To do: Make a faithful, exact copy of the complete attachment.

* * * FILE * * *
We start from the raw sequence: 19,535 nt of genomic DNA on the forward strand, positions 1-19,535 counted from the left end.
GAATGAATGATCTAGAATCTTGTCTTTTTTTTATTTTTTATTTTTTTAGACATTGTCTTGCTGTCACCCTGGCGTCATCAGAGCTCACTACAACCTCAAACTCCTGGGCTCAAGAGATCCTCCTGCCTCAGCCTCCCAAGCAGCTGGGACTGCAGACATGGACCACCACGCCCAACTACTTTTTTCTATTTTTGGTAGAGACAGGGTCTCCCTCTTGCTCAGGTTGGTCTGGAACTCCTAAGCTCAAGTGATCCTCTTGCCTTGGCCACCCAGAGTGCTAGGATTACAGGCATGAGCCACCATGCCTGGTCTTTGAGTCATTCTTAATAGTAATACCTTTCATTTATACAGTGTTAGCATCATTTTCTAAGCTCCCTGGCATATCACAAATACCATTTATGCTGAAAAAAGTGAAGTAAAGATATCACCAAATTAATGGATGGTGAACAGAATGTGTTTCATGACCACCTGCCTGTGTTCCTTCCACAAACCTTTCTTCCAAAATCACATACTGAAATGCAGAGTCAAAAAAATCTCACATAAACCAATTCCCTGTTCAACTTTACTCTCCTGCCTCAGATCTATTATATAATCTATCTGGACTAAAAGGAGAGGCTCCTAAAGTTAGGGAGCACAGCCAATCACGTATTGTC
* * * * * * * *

We start from the raw sequence: 19,535 nt of genomic DNA on the forward strand, positions 1-19,535 counted from the left end.
GAATGAATGATCTAGAATCTTGTCTTTTTTTTATTTTTTATTTTTTTAGACATTGTCTTGCTGTCACCCTGGCGTCATCAGAGCTCACTACAACCTCAAACTCCTGGGCTCAAGAGATCCTCCTGCCTCAGCCTCCCAAGCAGCTGGGACTGCAGACATGGACCACCACGCCCAACTACTTTTTTCTATTTTTGGTAGAGACAGGGTCTCCCTCTTGCTCAGGTTGGTCTGGAACTCCTAAGCTCAAGTGATCCTCTTGCCTTGGCCACCCAGAGTGCTAGGATTACAGGCATGAGCCACCATGCCTGGTCTTTGAGTCATTCTTAATAGTAATACCTTTCATTTATACAGTGTTAGCATCATTTTCTAAGCTCCCTGGCATATCACAAATACCATTTATGCTGAAAAAAGTGAAGTAAAGATATCACCAAATTAATGGATGGTGAACAGAATGTGTTTCATGACCACCTGCCTGTGTTCCTTCCACAAACCTTTCTTCCAAAATCACATACTGAAATGCAGAGTCAAAAAAATCTCACATAAACCAATTCCCTGTTCAACTTTACTCTCCTGCCTCAGATCTATTATATAATCTATCTGGACTAAAAGGAGAGGCTCCTAAAGTTAGGGAGCACAGCCAATCACGTATTGTC